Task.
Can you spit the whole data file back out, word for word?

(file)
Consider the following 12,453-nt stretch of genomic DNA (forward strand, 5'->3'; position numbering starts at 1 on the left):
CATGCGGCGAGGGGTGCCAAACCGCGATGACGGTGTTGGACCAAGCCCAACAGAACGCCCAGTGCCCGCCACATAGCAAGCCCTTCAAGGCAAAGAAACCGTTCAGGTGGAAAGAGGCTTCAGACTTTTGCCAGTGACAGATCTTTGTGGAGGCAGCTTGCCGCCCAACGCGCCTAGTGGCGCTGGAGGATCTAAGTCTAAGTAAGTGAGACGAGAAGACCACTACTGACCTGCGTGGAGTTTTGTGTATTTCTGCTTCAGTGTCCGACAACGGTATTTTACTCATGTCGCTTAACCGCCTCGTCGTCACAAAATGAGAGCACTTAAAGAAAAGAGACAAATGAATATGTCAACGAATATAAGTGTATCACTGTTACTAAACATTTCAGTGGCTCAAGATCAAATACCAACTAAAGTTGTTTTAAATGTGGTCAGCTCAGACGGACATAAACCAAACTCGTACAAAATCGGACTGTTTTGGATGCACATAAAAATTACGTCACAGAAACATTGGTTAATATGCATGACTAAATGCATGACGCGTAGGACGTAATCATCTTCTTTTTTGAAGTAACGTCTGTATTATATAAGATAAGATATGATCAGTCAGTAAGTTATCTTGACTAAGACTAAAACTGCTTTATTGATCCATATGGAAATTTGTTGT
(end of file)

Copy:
Consider the following 12,453-nt stretch of genomic DNA (forward strand, 5'->3'; position numbering starts at 1 on the left):
CATGCGGCGAGGGGTGCCAAACCGCGATGACGGTGTTGGACCAAGCCCAACAGAACGCCCAGTGCCCGCCACATAGCAAGCCCTTCAAGGCAAAGAAACCGTTCAGGTGGAAAGAGGCTTCAGACTTTTGCCAGTGACAGATCTTTGTGGAGGCAGCTTGCCGCCCAACGCGCCTAGTGGCGCTGGAGGATCTAAGTCTAAGTAAGTGAGACGAGAAGACCACTACTGACCTGCGTGGAGTTTTGTGTATTTCTGCTTCAGTGTCCGACAACGGTATTTTACTCATGTCGCTTAACCGCCTCGTCGTCACAAAATGAGAGCACTTAAAGAAAAGAGACAAATGAATATGTCAACGAATATAAGTGTATCACTGTTACTAAACATTTCAGTGGCTCAAGATCAAATACCAACTAAAGTTGTTTTAAATGTGGTCAGCTCAGACGGACATAAACCAAACTCGTACAAAATCGGACTGTTTTGGATGCACATAAAAATTACGTCACAGAAACATTGGTTAATATGCATGACTAAATGCATGACGCGTAGGACGTAATCATCTTCTTTTTTGAAGTAACGTCTGTATTATATAAGATAAGATATGATCAGTCAGTAAGTTATCTTGACTAAGACTAAAACTGCTTTATTGATCCATATGGAAATTTGTTGT